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Swat Woman Of Courage Gets Sisters' Council To Speak Up


In the face of considerable opposition, Pakistani mother of four Tabassum Adnan took the bold step of establishing a tribal council of women in the deeply conservative Swat Valley.

In the face of considerable opposition, Pakistani mother of four Tabassum Adnan took the bold step of establishing a tribal council of women in the deeply conservative Swat Valley.

Tabassum Adnan wants women to stand up for their rights.

That's a dangerous message to send where she comes from -- Pakistan's Swat Valley. And that's the reason she was just awarded the U.S. Secretary Of State's International Women of Courage Award.

RFE/RL's Radio Mashaal caught up with the 38-year-old mother of four upon her return from Washington, and spoke to her about her groundbreaking work and plans for the future.

She rose to prominence in Swat in 2013, when she broke with tradition by forming Pakistan's first all-women jirga, or tribal council.

Tradition held that membership in a jirga was reserved for male elders, who met to settle local disputes and grievances. Decisions were often made without the presence of women.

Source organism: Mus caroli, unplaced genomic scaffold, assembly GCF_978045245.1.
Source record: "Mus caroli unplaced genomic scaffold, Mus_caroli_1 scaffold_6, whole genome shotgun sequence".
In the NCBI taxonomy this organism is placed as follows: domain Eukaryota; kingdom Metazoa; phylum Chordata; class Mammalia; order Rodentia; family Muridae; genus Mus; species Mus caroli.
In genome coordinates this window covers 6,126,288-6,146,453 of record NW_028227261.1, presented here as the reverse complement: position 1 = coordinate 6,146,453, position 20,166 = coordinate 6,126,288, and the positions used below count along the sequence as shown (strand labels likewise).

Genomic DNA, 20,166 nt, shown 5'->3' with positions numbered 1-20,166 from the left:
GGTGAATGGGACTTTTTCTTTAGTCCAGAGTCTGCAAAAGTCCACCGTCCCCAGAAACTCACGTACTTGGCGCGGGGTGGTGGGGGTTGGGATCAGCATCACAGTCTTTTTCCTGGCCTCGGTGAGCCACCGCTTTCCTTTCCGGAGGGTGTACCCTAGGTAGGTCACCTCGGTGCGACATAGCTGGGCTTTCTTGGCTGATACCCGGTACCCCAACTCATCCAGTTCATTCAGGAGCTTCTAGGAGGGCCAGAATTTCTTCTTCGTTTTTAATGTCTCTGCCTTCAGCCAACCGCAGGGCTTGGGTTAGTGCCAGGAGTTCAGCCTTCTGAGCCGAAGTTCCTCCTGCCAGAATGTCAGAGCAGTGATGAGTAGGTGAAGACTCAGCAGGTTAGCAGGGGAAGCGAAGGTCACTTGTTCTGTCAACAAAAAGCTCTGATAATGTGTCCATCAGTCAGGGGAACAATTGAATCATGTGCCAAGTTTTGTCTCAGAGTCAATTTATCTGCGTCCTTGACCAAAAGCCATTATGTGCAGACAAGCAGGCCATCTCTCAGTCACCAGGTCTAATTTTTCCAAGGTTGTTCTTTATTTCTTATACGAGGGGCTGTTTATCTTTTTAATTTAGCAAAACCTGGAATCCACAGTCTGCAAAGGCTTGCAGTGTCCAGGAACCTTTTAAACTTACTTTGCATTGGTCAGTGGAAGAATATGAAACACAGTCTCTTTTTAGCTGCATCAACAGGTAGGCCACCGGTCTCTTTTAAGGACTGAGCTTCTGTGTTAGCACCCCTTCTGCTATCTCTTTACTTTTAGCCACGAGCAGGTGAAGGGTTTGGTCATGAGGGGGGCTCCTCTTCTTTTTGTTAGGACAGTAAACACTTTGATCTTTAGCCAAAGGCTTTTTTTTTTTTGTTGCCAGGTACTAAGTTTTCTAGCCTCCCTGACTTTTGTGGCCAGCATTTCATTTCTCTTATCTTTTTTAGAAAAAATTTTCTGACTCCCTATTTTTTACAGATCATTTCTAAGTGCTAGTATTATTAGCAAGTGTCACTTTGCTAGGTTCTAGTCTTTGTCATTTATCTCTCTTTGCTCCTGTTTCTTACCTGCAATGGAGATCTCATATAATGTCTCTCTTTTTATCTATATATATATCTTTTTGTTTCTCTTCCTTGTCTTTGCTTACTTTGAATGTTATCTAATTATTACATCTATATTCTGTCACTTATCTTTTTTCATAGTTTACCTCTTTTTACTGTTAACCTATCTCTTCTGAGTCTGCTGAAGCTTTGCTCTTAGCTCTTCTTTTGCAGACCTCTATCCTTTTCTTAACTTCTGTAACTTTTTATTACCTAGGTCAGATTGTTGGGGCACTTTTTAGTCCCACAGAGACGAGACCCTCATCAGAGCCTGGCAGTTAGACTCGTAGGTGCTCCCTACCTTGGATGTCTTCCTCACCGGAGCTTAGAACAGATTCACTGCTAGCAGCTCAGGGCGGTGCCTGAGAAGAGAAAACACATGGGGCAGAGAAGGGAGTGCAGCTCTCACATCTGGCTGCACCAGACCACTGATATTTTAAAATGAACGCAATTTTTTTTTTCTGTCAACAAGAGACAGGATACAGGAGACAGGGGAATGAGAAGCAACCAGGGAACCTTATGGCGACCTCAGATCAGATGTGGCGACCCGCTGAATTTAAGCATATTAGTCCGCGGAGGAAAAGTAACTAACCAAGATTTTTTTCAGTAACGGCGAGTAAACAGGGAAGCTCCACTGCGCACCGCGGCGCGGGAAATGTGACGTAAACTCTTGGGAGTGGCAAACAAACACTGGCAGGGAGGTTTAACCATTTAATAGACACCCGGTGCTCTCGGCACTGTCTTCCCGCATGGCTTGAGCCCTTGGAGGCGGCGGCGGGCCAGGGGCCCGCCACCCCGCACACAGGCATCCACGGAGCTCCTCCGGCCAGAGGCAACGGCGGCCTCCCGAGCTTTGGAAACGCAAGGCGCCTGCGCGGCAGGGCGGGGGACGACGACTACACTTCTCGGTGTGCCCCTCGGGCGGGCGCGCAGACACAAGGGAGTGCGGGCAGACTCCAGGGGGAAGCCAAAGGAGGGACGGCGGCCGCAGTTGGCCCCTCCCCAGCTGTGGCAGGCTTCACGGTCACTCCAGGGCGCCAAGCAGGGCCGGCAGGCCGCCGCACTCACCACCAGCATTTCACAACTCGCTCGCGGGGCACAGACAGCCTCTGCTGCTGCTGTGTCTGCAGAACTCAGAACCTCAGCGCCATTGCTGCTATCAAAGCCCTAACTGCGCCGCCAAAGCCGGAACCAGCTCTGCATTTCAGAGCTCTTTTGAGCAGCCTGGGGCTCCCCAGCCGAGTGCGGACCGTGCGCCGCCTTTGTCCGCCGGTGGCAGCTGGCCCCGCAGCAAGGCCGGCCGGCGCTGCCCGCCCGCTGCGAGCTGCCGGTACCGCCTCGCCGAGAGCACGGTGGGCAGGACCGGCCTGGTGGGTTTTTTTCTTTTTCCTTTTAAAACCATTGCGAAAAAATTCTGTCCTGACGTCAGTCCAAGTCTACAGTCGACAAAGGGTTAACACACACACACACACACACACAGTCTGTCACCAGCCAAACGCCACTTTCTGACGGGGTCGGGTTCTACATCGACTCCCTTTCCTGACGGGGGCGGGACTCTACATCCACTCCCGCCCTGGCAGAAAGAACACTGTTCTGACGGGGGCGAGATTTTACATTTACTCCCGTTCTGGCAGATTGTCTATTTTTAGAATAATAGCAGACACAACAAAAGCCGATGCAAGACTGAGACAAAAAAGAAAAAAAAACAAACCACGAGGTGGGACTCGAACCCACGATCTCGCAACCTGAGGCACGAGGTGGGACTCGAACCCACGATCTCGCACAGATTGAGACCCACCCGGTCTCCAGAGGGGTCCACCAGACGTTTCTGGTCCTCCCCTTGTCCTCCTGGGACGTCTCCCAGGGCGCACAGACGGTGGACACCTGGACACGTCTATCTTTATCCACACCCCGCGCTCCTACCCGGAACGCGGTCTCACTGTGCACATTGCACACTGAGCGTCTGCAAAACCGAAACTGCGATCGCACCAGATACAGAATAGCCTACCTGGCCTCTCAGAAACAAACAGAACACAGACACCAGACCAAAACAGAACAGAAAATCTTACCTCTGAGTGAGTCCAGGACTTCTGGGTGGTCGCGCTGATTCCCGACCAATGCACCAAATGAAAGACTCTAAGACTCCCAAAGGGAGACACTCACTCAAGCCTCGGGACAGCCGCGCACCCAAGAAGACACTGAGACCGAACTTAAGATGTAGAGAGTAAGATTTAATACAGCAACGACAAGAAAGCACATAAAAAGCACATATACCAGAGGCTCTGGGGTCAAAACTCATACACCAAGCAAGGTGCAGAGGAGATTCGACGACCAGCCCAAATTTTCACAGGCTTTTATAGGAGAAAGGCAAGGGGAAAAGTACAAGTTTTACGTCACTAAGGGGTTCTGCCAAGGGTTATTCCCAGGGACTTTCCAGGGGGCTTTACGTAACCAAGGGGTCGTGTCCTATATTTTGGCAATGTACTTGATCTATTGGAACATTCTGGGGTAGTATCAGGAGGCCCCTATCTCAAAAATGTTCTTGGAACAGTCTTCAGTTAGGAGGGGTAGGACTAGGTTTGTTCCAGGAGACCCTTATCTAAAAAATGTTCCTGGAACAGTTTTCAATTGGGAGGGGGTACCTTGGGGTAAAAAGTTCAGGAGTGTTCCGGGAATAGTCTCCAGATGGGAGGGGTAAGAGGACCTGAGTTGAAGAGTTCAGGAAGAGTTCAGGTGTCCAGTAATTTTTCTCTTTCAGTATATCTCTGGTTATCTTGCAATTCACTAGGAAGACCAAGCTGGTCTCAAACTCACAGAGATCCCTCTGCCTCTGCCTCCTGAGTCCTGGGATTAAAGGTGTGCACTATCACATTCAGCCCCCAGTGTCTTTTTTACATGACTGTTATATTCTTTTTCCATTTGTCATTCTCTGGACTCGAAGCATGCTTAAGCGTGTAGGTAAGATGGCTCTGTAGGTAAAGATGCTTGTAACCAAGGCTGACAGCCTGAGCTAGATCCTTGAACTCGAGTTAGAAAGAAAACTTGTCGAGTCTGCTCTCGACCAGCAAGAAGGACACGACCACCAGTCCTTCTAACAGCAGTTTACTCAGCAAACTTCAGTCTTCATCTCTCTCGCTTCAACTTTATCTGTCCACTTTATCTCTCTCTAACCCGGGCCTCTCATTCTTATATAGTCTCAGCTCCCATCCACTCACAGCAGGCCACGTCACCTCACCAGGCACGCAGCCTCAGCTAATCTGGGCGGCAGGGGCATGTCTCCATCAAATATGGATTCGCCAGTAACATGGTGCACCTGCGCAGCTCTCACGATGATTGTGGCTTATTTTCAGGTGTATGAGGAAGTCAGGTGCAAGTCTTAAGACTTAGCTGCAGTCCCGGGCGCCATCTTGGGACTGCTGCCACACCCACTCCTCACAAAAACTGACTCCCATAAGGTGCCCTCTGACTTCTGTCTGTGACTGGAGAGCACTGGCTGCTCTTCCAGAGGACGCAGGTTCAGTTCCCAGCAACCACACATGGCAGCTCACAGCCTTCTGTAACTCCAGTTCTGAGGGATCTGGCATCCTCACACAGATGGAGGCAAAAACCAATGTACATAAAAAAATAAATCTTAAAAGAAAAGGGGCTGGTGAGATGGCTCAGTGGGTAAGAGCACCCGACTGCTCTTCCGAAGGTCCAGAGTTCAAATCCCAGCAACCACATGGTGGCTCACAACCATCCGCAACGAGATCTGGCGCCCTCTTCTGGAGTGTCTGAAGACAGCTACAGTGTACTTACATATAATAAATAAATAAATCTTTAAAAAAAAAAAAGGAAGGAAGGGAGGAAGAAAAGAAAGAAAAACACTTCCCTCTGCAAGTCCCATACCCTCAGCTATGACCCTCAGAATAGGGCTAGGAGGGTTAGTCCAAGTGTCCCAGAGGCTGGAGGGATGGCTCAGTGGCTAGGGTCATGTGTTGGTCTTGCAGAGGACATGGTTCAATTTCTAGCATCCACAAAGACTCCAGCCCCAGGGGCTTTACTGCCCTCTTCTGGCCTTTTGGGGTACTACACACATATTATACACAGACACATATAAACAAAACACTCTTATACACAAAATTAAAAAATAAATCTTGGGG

Her answer was to form the 25-member Khwendo Jirga, or the Sisters' Council.

"In our society, women are not allowed to participate in a jirga.," Adnan said on April 1. "So I challenged the set norms for my rights, for the rights of our women, and for the rights of every oppressed person."

Although the idea initially faced opposition, the Khwendo Jirga gained acceptance after it brought culprits to justice in a child-rape case in a Swat village in 2014.

"We have since resolved a number of cases and helped a number of people," Adnan said, noting that the council has successfully intervened in blood feuds calling for the exchange of women, the sale of girls into marriage, murder cases, and situations involving the trafficking of women.

The Khwendo Jirga also advocates women's access to education and health care, and supports their right to vote.

Adnan's own story is one of perseverance. She was a child bride, married off by her family at the age of 13. Adnan divorced her husband 20 years later after suffering two decades of domestic abuse.

She had approached male jirgas to seek justice for the violence she suffered, but was unsuccessful. But from that rejection was born her idea to create her own jirga.

-- Farangis Najibullah, based on an interview by RFE/RL Radio Mashaal correspondent Niaz Khan

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Written by RFE/RL editors and correspondents, Transmission serves up news, comment, and the odd silly dictator story. While our primary concern is with foreign policy, Transmission is also a place for the ideas -- some serious, some irreverent -- that bubble up from our bureaus. The name recognizes RFE/RL's role as a surrogate broadcaster to places without free media. You can write us at transmission+rferl.org

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